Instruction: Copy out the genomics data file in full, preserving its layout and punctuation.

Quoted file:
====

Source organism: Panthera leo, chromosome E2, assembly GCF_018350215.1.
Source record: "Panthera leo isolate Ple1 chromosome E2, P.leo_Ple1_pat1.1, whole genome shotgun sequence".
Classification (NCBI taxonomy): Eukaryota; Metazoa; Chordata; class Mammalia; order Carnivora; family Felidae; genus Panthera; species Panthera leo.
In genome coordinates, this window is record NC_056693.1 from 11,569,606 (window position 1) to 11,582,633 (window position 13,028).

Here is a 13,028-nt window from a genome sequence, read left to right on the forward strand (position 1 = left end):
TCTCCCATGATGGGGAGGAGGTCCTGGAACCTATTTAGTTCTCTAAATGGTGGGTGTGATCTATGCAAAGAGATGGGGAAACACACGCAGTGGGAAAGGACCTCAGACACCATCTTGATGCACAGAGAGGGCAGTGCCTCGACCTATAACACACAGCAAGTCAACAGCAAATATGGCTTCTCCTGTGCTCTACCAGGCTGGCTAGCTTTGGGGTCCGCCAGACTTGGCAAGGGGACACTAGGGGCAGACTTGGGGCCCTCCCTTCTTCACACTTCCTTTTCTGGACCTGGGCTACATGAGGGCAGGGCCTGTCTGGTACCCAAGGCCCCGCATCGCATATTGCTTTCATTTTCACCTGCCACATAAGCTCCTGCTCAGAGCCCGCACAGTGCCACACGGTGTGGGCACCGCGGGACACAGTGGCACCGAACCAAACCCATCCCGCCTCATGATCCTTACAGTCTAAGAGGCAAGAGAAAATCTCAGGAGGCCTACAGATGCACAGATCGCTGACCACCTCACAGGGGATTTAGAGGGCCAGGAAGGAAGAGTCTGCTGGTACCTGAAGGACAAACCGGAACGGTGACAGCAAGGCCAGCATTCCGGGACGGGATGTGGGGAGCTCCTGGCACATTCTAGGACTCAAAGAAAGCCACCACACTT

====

Source organism: Panthera leo, chromosome E2, assembly GCF_018350215.1.
Source record: "Panthera leo isolate Ple1 chromosome E2, P.leo_Ple1_pat1.1, whole genome shotgun sequence".
Classification (NCBI taxonomy): Eukaryota; Metazoa; Chordata; class Mammalia; order Carnivora; family Felidae; genus Panthera; species Panthera leo.
In genome coordinates, this window is record NC_056693.1 from 11,569,606 (window position 1) to 11,582,633 (window position 13,028).

Here is a 13,028-nt window from a genome sequence, read left to right on the forward strand (position 1 = left end):
TCTCCCATGATGGGGAGGAGGTCCTGGAACCTATTTAGTTCTCTAAATGGTGGGTGTGATCTATGCAAAGAGATGGGGAAACACACGCAGTGGGAAAGGACCTCAGACACCATCTTGATGCACAGAGAGGGCAGTGCCTCGACCTATAACACACAGCAAGTCAACAGCAAATATGGCTTCTCCTGTGCTCTACCAGGCTGGCTAGCTTTGGGGTCCGCCAGACTTGGCAAGGGGACACTAGGGGCAGACTTGGGGCCCTCCCTTCTTCACACTTCCTTTTCTGGACCTGGGCTACATGAGGGCAGGGCCTGTCTGGTACCCAAGGCCCCGCATCGCATATTGCTTTCATTTTCACCTGCCACATAAGCTCCTGCTCAGAGCCCGCACAGTGCCACACGGTGTGGGCACCGCGGGACACAGTGGCACCGAACCAAACCCATCCCGCCTCATGATCCTTACAGTCTAAGAGGCAAGAGAAAATCTCAGGAGGCCTACAGATGCACAGATCGCTGACCACCTCACAGGGGATTTAGAGGGCCAGGAAGGAAGAGTCTGCTGGTACCTGAAGGACAAACCGGAACGGTGACAGCAAGGCCAGCATTCCGGGACGGGATGTGGGGAGCTCCTGGCACATTCTAGGACTCAAAGAAAGCCACCACACTT